On Thursday, The Hill reported that Sen. Diane Feinstein (D-CA) plans to introduce a new carbon tax proposal that would entail a $10-per-ton fee on carbon emissions "just for the utility industry." The timing of such legislation geared at regulating power plants seems to have had the President's upcoming speech on a national climate plan in mind. However, when reading the article, I could not help wondering why DiFi is introducing another carbon tax bill when there are already two standing proposals: that designed by Barbara Boxer (D-CA) and Bernie Sanders (I-VT) and that designed by Sheldon Whitehouse (D-RI) and Brian Schatz (D-HI). Granted, her bill sets the fee much lower, but that won't foster any more political will.
If the White House has already asserted its lack of interest or, more accurately, initiative in carbon tax legislation, why not band together to put the momentum behind a single proposal?" Jay Carney always says that the White House will not "propose" such legislation. That indicates a lack of initiative, but not necessarily a lack of interest or future support.
If the White House has already expressed its lack of initiative on the issue and it will be hard enough to push in the Senate, let alone the House, why not band together to put the momentum behind a single proposal?
I want to review the Boxer-Sanders legislation and the Whitehouse-Schatz draft legislation and then offer some closing thoughts.
Back in 2007, Barbara Boxer and Bernie Sanders drafted the Global Warming Pollution Reduction Act, which would have established a cap-and-trade system. The bill had 17 additional co-sponsors, including Barack Obama, Joe Biden, and Hillary Clinton, and it had the support of a wide array of environmental groups: Earth Day Network, Earthjustice, Environmental & Energy Study Institute, Friends of the Earth, Greenpeace, League of Conservation Voters, National Audubon Society, National Environmental Trust, Natural Resources Defense Council, Physicians for Social Responsibility, Public Citizen, Sierra Club, Union of Concerned Scientists, and U.S. PIRG.
Although that legislation failed (Remember who was president in 2007?), Boxer and Sanders, two of our biggest climate heroes in the Senate, are at it again with a fee-and-dividend proposal.
Barbara Boxer and Bernie Sanders released their comprehensive proposal, consisting of the Climate Protection Act and the Sustainable Energy Act, during a press conference on February 14th. With them at the press conference, showing support for the legislation, were representatives from various environmental, consumer, and liberal groups: Bill McKibben, founder of 350.org; Mike Brune, executive director of Sierra Club; Tara McGuiness, executive director of the Center for American Progress Action Fund; Tyson Slocum, Public Citizen’s energy director; and Meg Power of the National Community Action Foundation. Unlike the Whitehouse-Schatz effort or the new DiFi effort (as far as I can tell), this legislation actually has backing from activists and think tanks. The CAP support, in my opinion, is particularly important because of CAP's close ties to the administration. (CAP does, however, tend to outflank Obama to the left on environmental and climate issues.)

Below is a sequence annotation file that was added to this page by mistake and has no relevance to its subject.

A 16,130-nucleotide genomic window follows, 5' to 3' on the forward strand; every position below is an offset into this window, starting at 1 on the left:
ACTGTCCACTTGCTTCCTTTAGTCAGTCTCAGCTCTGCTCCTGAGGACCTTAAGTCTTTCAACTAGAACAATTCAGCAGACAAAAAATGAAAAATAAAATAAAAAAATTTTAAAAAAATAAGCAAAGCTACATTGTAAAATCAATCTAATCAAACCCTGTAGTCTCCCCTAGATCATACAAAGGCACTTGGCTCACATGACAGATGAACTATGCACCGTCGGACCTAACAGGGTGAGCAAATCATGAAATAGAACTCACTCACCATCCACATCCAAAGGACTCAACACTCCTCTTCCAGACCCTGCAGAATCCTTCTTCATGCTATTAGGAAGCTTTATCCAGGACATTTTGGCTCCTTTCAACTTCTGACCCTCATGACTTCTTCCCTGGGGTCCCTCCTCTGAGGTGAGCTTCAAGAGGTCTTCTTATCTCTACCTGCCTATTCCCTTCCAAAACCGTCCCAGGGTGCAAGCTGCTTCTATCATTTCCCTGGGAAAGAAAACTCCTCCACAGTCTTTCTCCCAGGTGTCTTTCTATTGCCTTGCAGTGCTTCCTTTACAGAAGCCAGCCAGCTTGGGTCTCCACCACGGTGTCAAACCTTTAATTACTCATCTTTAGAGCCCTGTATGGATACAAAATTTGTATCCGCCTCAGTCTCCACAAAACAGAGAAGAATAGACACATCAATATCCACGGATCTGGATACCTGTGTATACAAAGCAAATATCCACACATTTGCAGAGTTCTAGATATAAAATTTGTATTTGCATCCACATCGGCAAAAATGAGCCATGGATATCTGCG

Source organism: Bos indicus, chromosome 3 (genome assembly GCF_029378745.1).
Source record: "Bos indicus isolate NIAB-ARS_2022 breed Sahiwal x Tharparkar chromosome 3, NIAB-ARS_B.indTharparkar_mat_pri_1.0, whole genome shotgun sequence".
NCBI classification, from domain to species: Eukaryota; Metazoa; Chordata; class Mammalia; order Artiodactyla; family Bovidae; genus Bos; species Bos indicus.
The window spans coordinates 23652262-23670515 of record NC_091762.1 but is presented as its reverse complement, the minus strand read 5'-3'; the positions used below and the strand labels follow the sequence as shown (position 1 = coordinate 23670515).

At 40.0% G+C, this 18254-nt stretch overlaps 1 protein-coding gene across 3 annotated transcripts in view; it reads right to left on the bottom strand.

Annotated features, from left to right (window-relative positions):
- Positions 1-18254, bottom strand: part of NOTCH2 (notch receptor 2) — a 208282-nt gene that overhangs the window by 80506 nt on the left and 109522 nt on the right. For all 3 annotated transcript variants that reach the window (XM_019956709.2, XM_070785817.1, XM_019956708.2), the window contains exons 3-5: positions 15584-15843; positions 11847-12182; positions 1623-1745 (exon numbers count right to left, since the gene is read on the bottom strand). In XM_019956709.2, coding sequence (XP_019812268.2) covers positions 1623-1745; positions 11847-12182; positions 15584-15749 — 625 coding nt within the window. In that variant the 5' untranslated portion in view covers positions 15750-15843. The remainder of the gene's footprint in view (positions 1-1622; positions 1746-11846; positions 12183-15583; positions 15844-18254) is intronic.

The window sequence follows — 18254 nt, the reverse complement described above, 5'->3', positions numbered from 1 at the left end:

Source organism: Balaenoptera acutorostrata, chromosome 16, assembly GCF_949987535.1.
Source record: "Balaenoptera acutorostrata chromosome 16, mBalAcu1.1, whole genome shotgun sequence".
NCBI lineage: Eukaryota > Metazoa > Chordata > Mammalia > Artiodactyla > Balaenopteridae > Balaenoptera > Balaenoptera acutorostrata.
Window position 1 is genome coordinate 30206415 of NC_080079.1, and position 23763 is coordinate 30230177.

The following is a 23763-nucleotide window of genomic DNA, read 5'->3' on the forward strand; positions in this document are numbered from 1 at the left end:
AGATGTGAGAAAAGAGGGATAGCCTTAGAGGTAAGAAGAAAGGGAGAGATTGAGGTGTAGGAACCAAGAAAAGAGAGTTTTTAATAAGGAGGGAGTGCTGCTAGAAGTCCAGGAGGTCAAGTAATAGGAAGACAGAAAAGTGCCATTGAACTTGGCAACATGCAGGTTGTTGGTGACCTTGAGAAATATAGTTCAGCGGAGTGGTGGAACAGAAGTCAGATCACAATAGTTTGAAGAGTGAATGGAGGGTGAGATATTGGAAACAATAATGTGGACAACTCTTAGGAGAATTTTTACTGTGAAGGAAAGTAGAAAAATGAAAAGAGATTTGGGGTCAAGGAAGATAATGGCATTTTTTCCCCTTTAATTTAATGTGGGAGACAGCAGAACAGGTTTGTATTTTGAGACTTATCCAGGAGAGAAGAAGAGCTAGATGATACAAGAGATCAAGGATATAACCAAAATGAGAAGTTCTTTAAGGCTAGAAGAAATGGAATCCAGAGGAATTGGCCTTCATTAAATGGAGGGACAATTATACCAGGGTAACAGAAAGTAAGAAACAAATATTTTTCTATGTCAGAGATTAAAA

Pricing Carbon: First, their proposal would enact a carbon fee of $20 per ton of carbon or methane equivalent, set to rise 5.6% each year over a ten year period. The fee would be applied upstream---at the coal mine, the oil refinery, the natural gas processing point, or the point of importation; it would, consequently, apply to 2,869 of the largest fossil fuel polluters and would cover 85% of U.S. greenhouse gas emissions. The tax would, according to the Congressional Research Office, generate $1.2 trillion in revenue over the next decade. Additionally, the Climate Protection Act would set a long-term emissions reduction goal of 80% or more by 2050 (as science demands) and would reduce emissions by approximately 20% from 2005 levels by 2025.
Protecting Communities from Fracking: In order to ensure that a carbon fee does not harm communities through increased extraction of natural gas, the Boxer-Sanders legislation would end the "Halliburton exemption" from the Safe Drinking Water Act for fracking and would include all the provisions from the FRAC Act to guarantee disclosure of chemicals used in the fracking process.
Investment in Energy Efficiency and Sustainable Energy: The Boxer-Sanders legislation would use some of the revenue gained from the carbon tax to invest in energy efficiency and sustainable energy technologies in order to create jobs and further reduce emissions. The bill would provide funds to weatherize 1 million homes and would triple the budget of ARPA-E for energy research and development. It would create a Sustainable Technologies Financing Program that would leverage $500 billion, through public-private partnerships, in for investments in wind, solar, geothermal, advanced biomass and biofuels, ocean and tidal energy, hydropower, advanced transportation projects, and energy efficiency technologies. It would invest in domestic manufacturing and energy-intensive industries to promote energy efficiency and would fund $1 billion a year in worker training to help transition to a clean energy economy.
Family Clean Energy Rebate Program: The Boxer-Sanders bill would use 3/5th of the revenue from the carbon fee for this program, based on the design of Alaska's oil dividend, to provide a monthly rebate to every U.S. resident in order to offset potential increases in utility bills.
Fair Trade and International Cooperation: The Boxer-Sanders legislation would levy the same carbon fee on all imported fuels and products unless the exporting nation has a similar program or carbon fee in place. The revenue gained here would help communities make infrastructure more resilient and fund adaptation projects that protect natural resources and wildlife, and it would help the U.S. to meet international commitments to assist in global climate adaptation. The bill intends for the fee to spur other nations to take similar actions and to work towards an international treaty.
Debt Reduction: Part of the revenue raised from the carbon fee, along with that raised by ending fossil fuel subsidies, would contribute approximately $300 billion to debt reduction over the next decade.